I have never cared for potato skins. They were a common order back in the days when my friends and I would hit an after hours restaurant, and even back then I remember thinking that they really weren’t good. Granted, the restaurants we frequented in those days weren’t exactly considered high-quality (the most food for the least amount of money was the criteria), but even for these restaurants they were bad. Flabby and no flavor.
Then recently I was out with friends at a fairly decent restaurant when someone ordered a potato skins appetizer to share. I was curious to see if these potato skins would confirm my memory of them. They weren’t as bad as my memories but they still weren’t great. Confusing, since there just aren’t many ingredients which led me to believe that it couldn’t possibly be that difficult to pull off. So I decided that I was going to make my own!
The first thing I did was bake my potatoes. I poked a few holes in each potato using a fork, rubbed each lightly with oil and a smidgen of salt, then baked at 425 degrees until done (you know they’re done when the skin pulls away slightly from the potato; the inside should feel soft and have some give to it). I let them cool until I could handle them easily (okay, I was my typical can’t-wait-to-eat and burned my hands just a little – which is why you should do-as-I-say-not-as-I-do). I cut them in half* and scooped out the pulp** until there was just a thin layer of potato covering the skin.
*When you cut them in half, turn them on their side first and cut them; you don’t want to cut into the side they naturally settle on or they won’t sit as nicely.
**Keep your pulp and make a yummy baked potato soup out of it. If you don’t have enough, either bake a few more potatoes or pick up some ready-made (NOT from a box); Simply Potatoes is a good brand.
Once I had my skins hollowed out, I brushed them all over with a small amount of oil (this helped make them crispy) and placed them skin side up on a baking sheet. I increased my oven temp to 475 (again, to make them crispy) and roasted those bad boys for 15 minutes (check them at 12 minutes, you don’t want them to burn). Then I flipped them, seasoned them with salt & pepper (not too much salt if you’re adding bacon), and added the toppings: shredded cheese and crumbled bacon. I wanted to add more – and different – toppings, but since I was doing an apples-to-apples comparison I didn’t want different flavors to sway me. Back in the oven they went until the cheese was ooey-gooey and the bacon heated and crisp (about 2-3 minutes). Sour cream and chives went on just before serving.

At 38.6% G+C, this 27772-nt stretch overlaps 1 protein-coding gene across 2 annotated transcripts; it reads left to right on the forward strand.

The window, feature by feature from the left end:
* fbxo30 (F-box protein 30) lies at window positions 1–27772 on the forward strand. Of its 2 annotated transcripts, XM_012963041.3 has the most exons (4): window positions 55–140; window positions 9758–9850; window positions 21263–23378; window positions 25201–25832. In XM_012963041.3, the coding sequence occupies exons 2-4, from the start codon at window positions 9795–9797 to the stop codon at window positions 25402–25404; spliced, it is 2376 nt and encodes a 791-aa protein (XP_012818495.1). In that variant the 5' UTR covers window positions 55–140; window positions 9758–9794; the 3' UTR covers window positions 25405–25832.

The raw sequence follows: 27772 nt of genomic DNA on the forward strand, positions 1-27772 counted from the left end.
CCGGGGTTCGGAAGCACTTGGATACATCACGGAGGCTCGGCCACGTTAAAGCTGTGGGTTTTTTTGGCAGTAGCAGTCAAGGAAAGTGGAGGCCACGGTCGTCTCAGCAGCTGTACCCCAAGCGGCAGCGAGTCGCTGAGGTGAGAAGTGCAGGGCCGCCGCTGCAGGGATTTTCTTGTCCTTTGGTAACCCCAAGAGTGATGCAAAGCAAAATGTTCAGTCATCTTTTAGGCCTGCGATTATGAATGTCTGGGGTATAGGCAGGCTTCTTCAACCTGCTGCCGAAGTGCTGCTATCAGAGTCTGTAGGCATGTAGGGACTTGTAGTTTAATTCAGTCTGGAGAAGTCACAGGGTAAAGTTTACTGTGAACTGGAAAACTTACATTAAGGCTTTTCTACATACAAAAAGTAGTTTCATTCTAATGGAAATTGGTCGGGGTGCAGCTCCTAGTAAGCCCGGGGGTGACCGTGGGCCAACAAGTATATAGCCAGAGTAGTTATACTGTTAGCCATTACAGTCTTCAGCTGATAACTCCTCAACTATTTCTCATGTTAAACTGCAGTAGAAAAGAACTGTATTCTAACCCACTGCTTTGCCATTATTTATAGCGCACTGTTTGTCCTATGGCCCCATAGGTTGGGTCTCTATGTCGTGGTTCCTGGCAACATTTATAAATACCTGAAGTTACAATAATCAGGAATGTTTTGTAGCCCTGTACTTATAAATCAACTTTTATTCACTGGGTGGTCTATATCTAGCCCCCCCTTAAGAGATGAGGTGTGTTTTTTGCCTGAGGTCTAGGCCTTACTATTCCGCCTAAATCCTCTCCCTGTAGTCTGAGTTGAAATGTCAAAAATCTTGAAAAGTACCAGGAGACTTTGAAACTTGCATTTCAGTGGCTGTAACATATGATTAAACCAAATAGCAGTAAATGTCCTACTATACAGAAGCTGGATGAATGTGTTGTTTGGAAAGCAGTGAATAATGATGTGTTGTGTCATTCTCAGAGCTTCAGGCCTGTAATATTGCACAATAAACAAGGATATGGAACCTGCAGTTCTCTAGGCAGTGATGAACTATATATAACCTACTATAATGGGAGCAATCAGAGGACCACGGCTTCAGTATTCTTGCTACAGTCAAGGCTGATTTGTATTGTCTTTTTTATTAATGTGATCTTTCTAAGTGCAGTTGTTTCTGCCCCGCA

The end result? CRISPY and YUMMY! I’ll do different toppings next time – pancetta and blue cheese, goat cheese and spinach (or mushrooms?), spicy buffalo chicken, etc. I like the cheese and bacon – I mean, c’mon, we’re talking cheese and bacon – and for the Super Bowl I think that’s definitely the way to go (no one wants “fancy” food or flavors on the Super Bowl with their beer, at least I don’t). But it would be fun to switch it up a bit from time to time!
Here’s the printable recipe, then scroll down for some other yummy variations I found around the web:
Crispy Baked Potato Skins
- 6 russet potatoes, baked
- 1 lb. bacon, cooked and crumbled
- 2 cups shredded cheddar cheese (or a mexican blend)
- sour cream
Cut potatoes in half and scoop out the pulp until a thin layer of potato remains. Brush shells on both sides with oil; place skin-side-up on a baking sheet. Bake at 475 degrees for 12-15 minutes, or until shells are browned and very crispy.
Flip shells over and fill with cheese. Top with crumbled bacon. Bake another 2-3 minutes until cheese is melted and bacon has re-crisped. Place on serving platter and either top with sour cream and chives or serve it on the side.
Delicious Variations from around the web: